Hydra is a short 90-minute ferry ride from Piraeus port in Athens making it a popular getaway for Athenians and for those tourists wanting to sample the Greek islands. Hydra is also fashionable, as it remains one of the few islands with practically no vehicles. You can visit this Saronic Island by foot, by donkey or via boat-taxi.
Although, it is romantic to visit “old Greece” arriving in Hydra’s frantic port may have you double-checking the ferry’s return schedule. Within the confines of a tight valley and sheltered port, pleasure craft jockey for limited boat slips, donkey owners hustle to transport your bags, and restaurant staff hawk the daily specials. With WIFI signals emitted from almost every cappuccino-gelato-beer-dispensing coffee shop, it is difficult to feel that you got away from it all…
That is until you step inside the sapphire-tinted doors at the Bratsera Hotel. The vine-laced trellis overhead mutes the ruthless sunny rays and the street sounds from the port fall away as your personal Zen factor raises a notch or two.
Bratsera was a haven for sponge divers. The word associated with the mother ship the divers were working from and the sensation of returning to comfort and camaraderie after their dangerous workday. The sponge industry in Greece is as old as, well, the Greeks – first recorded references of sponge use for bathing date from the time of Plato (428-328BC).
The temperature of the seawater in the Greek islands is particularly well suited for sponge growth. The local sponge industry responded to global demand and flourished in the 1800s. The supply side exploded after 1865 with the advent of the diving suit or skafandro. Prior to that time, divers practiced a technique of free diving with a heavy rock. Unfortunately, due to the lack of understanding of decompression requirements many divers (estimated at 10,000) perished while using the suits. The industry was hard hit by the two World Wars and then fell on its knees in the 1980s when pollution and over-harvesting infected the sponge population.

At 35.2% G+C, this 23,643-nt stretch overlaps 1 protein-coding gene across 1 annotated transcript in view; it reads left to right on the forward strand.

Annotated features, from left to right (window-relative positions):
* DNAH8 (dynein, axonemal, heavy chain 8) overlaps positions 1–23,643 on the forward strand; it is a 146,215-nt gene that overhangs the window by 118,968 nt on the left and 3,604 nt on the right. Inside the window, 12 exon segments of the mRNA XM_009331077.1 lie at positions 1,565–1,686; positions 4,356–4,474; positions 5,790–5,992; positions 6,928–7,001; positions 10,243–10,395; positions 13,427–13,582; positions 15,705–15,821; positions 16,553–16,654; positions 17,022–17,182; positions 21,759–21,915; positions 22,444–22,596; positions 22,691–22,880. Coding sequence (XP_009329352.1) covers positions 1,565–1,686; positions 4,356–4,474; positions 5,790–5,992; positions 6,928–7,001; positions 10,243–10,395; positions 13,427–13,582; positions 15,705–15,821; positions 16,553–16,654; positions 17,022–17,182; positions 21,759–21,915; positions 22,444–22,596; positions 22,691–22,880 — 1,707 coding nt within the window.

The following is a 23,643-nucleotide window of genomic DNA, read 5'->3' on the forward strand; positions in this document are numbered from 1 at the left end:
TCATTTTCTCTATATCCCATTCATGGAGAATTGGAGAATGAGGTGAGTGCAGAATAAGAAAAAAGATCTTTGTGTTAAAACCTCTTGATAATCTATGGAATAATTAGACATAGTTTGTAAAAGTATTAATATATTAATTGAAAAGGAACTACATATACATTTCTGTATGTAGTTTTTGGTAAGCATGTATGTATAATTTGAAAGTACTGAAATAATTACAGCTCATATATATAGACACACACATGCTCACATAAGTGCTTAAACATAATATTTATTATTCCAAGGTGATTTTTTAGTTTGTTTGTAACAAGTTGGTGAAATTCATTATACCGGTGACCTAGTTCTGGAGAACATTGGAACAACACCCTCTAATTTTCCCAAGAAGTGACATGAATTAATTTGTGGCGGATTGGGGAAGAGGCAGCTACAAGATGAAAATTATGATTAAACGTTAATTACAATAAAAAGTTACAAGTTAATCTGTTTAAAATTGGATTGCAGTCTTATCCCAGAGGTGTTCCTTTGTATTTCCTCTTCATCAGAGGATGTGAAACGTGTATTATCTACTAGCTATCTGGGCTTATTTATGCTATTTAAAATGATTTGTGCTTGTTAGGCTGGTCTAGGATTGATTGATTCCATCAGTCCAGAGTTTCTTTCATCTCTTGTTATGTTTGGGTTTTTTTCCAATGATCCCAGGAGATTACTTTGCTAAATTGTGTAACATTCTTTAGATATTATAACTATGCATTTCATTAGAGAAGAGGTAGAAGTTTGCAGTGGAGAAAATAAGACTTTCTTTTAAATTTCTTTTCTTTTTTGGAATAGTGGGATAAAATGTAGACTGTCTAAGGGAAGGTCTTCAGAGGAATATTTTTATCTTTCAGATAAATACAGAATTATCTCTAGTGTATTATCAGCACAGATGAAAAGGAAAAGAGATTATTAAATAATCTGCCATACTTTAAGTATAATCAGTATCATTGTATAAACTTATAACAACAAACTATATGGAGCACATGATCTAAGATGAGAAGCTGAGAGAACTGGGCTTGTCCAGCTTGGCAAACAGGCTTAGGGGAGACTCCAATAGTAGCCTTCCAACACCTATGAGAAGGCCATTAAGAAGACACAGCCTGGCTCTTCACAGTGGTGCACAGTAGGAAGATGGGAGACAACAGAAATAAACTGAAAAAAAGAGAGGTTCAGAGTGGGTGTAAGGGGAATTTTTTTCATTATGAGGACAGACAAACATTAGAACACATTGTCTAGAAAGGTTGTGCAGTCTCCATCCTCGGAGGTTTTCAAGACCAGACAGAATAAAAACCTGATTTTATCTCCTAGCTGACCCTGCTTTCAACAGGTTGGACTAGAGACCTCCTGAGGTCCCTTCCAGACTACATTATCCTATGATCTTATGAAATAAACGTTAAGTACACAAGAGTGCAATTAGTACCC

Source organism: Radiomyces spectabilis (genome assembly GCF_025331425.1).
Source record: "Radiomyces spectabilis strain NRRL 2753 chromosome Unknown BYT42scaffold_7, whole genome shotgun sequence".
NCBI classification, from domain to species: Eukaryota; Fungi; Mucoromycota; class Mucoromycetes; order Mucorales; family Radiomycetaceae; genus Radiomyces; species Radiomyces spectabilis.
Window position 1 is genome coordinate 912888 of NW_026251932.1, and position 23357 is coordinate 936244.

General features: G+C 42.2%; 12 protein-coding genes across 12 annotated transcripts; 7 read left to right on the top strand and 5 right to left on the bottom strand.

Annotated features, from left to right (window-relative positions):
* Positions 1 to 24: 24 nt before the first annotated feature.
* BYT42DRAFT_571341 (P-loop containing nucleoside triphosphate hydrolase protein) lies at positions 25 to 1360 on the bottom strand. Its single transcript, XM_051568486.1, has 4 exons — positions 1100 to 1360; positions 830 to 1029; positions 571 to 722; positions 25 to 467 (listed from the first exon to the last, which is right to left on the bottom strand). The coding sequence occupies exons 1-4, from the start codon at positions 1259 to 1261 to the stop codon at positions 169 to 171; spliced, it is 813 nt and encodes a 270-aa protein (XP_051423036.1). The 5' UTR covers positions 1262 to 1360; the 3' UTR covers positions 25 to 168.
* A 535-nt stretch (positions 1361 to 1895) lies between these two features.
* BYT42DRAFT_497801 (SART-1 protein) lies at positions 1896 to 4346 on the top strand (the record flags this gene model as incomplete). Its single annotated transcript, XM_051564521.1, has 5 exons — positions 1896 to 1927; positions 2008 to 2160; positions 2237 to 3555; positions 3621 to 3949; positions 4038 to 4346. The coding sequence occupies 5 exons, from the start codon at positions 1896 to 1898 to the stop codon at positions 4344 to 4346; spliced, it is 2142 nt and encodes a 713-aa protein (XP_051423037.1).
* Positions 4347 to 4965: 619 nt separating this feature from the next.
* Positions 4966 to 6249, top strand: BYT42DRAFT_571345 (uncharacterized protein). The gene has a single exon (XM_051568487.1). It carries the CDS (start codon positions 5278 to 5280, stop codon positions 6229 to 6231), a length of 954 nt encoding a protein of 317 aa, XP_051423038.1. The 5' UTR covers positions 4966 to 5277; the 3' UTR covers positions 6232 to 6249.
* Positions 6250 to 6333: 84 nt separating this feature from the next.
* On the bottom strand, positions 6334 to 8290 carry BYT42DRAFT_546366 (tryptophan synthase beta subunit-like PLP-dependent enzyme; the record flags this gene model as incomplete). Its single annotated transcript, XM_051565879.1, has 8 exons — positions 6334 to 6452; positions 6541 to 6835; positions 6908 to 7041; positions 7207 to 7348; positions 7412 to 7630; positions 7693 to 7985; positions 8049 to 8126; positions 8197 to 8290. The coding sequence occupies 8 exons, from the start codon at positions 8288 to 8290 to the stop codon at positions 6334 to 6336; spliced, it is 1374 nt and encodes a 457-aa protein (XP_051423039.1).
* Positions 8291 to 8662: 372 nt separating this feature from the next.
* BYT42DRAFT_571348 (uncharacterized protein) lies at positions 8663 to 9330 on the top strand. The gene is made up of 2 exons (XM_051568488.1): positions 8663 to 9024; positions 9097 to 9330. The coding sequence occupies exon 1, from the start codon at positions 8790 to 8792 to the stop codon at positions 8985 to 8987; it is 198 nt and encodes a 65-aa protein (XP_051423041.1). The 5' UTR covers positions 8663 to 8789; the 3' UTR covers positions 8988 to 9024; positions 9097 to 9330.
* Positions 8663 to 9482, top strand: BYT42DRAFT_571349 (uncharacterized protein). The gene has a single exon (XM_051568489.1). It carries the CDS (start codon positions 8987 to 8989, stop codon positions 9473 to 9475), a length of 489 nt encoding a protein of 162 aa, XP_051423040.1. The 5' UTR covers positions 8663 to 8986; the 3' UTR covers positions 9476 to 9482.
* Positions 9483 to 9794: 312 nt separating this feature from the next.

Christina Nevros chose Bratsera as the name for her 25-room boutique hotel as a tribute to her great-grandfather Nickolaos Verneniotis, who established a sponge factory in the same location. The factory closed its doors in 1986 after 126-years and Christina had a problem.
What to do with a well-worn, defunct factory on an island with one fickle industry?
The architect crafted Christina’s vision for a small hotel into detailed drawings and the restoration work began – Bratsera opened for business in 1994. It took two-and-a-half years to recondition the structure and create livable space from its previous industrial usage. The dedication to doing the right thing resulted in a 1996 Europa Nostra award in recognition of the vigilant work in preserving cultural heritage.
The guest rooms achieve a balance between the building’s history and contemporary demands. Practical design components are joined together in high-ceilings, wide-plank wooden floors and over-sized windows to give you the sensation of being alone in a comfortable loft. Nevros uses the word “authentic” to describe the decor.
Bratsera has a small restaurant for guests and others. The menu offerings include some Greek classics such grilled octopus and souvlaki along with daily specials. Ginger and Nutmeg enjoyed the food and service so much that they ate there two out of four evenings.
The hotel closes from November to early April, allowing time for minor renovations and the staff to take a breather after their busy season. Do not be lulled by the tranquil description of the Bratsera, this is sought-after accommodation in Hydra – book early. Here is the Bratsera website for more information.
Image Credits: All images were provided by and published with the permission of the Bratsera Hotel